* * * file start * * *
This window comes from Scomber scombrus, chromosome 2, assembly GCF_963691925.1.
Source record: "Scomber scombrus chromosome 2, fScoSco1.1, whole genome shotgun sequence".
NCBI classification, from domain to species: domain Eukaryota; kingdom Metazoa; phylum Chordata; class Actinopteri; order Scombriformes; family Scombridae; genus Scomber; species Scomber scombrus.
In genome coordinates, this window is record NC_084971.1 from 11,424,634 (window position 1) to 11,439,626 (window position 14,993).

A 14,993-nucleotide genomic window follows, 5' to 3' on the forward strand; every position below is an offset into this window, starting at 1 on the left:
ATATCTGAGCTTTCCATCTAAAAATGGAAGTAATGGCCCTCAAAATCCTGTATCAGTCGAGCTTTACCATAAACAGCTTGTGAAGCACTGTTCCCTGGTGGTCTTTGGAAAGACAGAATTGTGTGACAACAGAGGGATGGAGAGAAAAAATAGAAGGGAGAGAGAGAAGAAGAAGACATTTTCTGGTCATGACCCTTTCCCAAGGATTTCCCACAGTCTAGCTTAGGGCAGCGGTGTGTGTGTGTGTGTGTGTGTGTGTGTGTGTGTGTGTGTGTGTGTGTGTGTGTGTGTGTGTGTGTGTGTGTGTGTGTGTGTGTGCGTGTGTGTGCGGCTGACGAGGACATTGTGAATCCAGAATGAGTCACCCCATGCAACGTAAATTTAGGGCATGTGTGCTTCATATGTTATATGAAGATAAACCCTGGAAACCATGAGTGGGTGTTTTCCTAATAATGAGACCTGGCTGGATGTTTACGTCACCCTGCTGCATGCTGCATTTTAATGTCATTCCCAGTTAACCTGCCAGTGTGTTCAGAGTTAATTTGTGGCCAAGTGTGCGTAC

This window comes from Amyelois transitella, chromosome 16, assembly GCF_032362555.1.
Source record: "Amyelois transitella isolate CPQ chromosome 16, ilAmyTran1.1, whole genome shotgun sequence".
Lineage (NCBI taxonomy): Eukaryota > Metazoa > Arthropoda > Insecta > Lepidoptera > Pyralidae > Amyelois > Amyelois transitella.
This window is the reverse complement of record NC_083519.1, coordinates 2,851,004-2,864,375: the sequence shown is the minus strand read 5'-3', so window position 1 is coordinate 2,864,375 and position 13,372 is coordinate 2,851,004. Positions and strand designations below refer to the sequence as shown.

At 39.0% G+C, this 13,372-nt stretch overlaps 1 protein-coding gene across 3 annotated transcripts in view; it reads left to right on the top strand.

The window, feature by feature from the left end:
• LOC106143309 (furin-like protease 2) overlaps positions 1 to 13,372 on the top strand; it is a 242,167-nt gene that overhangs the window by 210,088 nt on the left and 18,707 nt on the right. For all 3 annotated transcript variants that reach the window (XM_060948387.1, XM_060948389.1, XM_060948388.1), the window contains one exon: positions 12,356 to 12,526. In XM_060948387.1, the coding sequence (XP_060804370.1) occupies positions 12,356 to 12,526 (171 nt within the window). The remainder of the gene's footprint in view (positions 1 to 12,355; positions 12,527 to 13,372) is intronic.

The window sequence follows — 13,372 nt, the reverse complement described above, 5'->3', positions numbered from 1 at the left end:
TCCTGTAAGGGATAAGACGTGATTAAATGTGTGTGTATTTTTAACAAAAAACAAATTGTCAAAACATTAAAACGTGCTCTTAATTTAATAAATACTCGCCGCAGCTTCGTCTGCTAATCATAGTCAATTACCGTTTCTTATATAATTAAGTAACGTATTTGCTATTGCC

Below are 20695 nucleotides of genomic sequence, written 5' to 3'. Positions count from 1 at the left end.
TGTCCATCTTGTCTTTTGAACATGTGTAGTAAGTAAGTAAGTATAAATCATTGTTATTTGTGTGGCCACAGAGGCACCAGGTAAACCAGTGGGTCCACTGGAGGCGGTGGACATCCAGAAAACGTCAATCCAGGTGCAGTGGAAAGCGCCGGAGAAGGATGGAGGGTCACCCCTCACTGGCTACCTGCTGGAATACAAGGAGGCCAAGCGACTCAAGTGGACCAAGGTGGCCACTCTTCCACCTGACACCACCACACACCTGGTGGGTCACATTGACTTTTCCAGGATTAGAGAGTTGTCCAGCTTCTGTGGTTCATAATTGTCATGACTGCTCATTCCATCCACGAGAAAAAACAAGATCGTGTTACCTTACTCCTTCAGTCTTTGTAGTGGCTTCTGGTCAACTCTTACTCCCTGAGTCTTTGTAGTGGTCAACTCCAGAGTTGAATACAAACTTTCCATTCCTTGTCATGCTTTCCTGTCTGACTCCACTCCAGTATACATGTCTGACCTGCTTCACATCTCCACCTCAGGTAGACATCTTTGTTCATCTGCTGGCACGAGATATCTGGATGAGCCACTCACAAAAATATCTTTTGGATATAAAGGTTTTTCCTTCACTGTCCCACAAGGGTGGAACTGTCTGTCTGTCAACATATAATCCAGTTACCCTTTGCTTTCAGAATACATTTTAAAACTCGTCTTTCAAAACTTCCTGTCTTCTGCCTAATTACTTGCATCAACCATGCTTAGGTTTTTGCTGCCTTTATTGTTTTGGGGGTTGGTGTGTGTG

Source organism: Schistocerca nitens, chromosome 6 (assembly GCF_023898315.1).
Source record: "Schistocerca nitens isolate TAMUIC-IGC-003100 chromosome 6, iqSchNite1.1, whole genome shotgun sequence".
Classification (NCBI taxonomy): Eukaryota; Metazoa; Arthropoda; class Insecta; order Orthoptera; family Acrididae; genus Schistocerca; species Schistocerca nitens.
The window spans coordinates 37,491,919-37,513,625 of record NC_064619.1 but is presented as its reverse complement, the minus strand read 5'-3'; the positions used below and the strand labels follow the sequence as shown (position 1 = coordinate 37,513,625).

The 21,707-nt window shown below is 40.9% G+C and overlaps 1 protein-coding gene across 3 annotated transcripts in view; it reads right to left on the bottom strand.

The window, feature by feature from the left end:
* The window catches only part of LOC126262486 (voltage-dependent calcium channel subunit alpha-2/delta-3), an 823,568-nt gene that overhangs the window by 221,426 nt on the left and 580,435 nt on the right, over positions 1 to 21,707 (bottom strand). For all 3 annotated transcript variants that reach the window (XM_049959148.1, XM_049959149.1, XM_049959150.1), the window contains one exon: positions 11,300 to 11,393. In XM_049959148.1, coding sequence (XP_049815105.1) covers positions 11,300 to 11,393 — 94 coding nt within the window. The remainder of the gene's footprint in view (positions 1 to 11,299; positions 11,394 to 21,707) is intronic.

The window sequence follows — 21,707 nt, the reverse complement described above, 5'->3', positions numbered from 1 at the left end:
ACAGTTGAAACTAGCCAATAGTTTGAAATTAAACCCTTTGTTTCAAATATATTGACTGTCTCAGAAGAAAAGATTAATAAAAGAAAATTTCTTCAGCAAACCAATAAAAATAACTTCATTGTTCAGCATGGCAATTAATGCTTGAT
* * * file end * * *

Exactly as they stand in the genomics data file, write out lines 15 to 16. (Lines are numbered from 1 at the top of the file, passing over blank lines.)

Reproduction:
TCCTGTAAGGGATAAGACGTGATTAAATGTGTGTGTATTTTTAACAAAAAACAAATTGTCAAAACATTAAAACGTGCTCTTAATTTAATAAATACTCGCCGCAGCTTCGTCTGCTAATCATAGTCAATTACCGTTTCTTATATAATTAAGTAACGTATTTGCTATTGCC

Below are 20695 nucleotides of genomic sequence, written 5' to 3'. Positions count from 1 at the left end.